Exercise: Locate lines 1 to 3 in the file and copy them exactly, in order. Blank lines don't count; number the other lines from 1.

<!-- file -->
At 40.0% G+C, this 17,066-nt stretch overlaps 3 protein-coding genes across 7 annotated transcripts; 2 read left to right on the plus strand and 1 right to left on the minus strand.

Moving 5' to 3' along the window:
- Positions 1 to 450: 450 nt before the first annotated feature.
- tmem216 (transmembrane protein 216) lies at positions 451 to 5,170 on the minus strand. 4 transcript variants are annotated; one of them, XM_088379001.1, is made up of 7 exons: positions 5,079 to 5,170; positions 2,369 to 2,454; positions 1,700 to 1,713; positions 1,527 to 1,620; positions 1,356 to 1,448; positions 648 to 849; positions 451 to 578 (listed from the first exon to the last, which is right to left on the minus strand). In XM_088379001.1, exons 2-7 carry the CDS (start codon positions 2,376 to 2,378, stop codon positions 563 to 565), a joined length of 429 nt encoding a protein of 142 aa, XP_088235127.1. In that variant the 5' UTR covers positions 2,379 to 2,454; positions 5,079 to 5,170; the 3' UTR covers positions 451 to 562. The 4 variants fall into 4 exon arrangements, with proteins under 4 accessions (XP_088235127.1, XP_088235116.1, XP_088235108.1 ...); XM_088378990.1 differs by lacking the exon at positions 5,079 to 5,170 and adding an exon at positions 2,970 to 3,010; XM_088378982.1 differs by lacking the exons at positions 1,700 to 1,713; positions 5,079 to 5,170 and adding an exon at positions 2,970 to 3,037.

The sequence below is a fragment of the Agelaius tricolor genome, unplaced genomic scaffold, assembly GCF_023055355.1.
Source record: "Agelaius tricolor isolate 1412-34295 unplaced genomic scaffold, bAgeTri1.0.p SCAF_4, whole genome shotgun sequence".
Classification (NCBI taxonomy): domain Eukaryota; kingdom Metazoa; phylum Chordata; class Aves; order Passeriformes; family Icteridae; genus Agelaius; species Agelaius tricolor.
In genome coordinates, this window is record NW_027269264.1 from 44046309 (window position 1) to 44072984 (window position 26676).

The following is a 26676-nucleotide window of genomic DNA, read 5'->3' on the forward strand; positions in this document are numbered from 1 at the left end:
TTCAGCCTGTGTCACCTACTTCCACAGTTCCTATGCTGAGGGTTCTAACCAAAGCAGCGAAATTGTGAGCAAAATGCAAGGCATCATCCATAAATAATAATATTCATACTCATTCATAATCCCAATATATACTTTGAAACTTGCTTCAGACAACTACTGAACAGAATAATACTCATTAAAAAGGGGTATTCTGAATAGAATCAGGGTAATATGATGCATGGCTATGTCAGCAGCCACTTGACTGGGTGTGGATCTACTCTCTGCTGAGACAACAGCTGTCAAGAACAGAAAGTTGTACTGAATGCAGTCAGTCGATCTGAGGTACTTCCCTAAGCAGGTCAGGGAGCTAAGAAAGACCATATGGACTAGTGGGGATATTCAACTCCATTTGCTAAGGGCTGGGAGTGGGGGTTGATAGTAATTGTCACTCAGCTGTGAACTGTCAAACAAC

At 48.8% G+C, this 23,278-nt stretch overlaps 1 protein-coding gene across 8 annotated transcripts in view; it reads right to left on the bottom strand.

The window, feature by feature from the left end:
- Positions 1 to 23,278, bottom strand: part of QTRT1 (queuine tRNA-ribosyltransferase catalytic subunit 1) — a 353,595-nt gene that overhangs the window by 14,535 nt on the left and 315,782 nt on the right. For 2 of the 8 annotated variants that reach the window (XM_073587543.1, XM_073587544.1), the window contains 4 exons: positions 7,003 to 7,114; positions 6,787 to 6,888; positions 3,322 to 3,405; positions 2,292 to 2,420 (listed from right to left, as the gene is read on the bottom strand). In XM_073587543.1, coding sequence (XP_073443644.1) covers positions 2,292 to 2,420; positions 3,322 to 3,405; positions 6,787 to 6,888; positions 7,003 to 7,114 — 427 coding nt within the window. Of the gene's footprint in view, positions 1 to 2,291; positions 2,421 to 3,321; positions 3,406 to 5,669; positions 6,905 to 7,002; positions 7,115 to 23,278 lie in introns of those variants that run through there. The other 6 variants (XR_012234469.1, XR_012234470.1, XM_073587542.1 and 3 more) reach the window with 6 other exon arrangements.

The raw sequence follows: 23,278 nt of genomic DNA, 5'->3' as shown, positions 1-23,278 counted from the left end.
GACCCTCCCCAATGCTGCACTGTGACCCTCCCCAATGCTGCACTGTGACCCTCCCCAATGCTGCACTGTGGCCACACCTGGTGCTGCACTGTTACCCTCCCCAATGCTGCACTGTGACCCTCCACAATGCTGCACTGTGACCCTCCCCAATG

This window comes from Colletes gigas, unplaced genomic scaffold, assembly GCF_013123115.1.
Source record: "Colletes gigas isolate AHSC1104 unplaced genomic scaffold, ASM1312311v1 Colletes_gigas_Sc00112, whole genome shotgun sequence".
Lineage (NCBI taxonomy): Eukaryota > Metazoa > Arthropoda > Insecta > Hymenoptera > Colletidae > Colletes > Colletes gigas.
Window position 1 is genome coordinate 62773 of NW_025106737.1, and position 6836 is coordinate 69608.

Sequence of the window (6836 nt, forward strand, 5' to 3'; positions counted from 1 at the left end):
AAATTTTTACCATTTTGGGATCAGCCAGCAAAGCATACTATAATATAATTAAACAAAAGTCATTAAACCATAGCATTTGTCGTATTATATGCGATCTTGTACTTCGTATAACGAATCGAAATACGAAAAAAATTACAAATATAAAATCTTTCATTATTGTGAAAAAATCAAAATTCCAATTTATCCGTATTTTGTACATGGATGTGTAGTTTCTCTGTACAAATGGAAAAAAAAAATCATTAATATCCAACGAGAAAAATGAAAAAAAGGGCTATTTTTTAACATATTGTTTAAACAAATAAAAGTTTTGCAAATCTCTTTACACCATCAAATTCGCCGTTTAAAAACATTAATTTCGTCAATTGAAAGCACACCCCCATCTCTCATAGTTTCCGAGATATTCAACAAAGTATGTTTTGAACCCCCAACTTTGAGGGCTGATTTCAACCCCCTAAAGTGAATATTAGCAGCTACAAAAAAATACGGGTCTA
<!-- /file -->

At 40.0% G+C, this 17,066-nt stretch overlaps 3 protein-coding genes across 7 annotated transcripts; 2 read left to right on the plus strand and 1 right to left on the minus strand.

Moving 5' to 3' along the window:
- Positions 1 to 450: 450 nt before the first annotated feature.